Behold the wonder of IMAP caching
I’m a fan of Low End Mac‘s Mac catalog. It’s a quick and easy way to go look up vital stats about old computers, such as when they were released, the original specifications, and the original price. I’ve settled many quibble’s using its information.
However, their other columns present sometimes out of date, and sometimes even wrong information. For example, Charles Moore often writes about the failure of IMAP. This goes back years, but let’s check out the latest installment.
Why am I not an IMAP fan? Guess I’ve spent too many years with slow Internet access and prefer to have my email archives on my hard drive and accessible without being online. Not many wireless hot spots in this neck of the (literal) woods, and with IMAP your messages remain on the central mail server, whereas POP downloads all messages in your inbox onto your computer where you can access them for reference whether you’re online or not.
I appreciate that IMAP can be a good choice for people who need to access email from multiple computers, but for my own accounts where that is more convenient, I use Gmail with POP access configured to leave the messages on the Gmail server, which seems to me the best of both worlds.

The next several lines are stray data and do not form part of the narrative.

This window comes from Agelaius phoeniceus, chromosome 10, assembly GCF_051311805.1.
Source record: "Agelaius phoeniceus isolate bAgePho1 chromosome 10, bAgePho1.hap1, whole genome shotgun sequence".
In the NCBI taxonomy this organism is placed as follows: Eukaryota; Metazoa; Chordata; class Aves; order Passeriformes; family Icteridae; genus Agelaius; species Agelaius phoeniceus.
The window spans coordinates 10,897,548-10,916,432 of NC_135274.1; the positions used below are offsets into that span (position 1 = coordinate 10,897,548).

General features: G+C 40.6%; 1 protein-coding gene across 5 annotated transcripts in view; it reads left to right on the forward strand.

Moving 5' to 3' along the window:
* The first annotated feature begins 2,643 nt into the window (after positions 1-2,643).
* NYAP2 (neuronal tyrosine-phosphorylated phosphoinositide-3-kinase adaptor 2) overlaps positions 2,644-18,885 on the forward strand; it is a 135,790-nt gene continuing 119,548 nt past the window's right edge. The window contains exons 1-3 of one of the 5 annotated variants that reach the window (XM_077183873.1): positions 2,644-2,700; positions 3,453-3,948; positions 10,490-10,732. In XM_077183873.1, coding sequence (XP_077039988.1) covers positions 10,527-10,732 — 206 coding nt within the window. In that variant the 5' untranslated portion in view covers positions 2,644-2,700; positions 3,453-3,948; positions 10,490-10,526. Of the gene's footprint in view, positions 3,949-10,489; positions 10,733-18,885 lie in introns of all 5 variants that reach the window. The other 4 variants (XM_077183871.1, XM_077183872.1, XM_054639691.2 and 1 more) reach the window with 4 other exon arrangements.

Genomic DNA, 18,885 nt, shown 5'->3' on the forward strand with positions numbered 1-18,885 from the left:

The entire argument centers on the idea that IMAP doesn’t allow for email reading and searching when you’re not online. That would be a great argument against its use in some cases (as it is for webmail) if it were true. It’s not.
The fact is that IMAP email clients for as long as I can remember have cached the contents of your IMAP account. Mail.app does it. Entourage does it. Thunderbird does it. There may have been cases in the long past when this was turned off by default, but I can’t remember the last time I had to check the “Cache my mail” option.
If you’ve ever watched Mail.app’s Activity Viewer when working with an IMAP account, you’ll notice it making a series of connections as it traverses your folder structure, downloading headers, and the message bodies of all your email. It writes them to your disk and from that point on, if you try to look at that email and you’re offline, it simply reads it from the disk.
It seems totally obvious if you take a moment to think about it. When you do a Spotlight search, it goes through all your email trying to find that phrase. Does it really seem practical or even possible (when accounting for speed) that it would be prodding a server for all that information every time you did a search? Of course not.
The fact is that there is no good reason to use POP over IMAP anymore. None. Well, that is unless you have a hankering to use Claris Emailer again.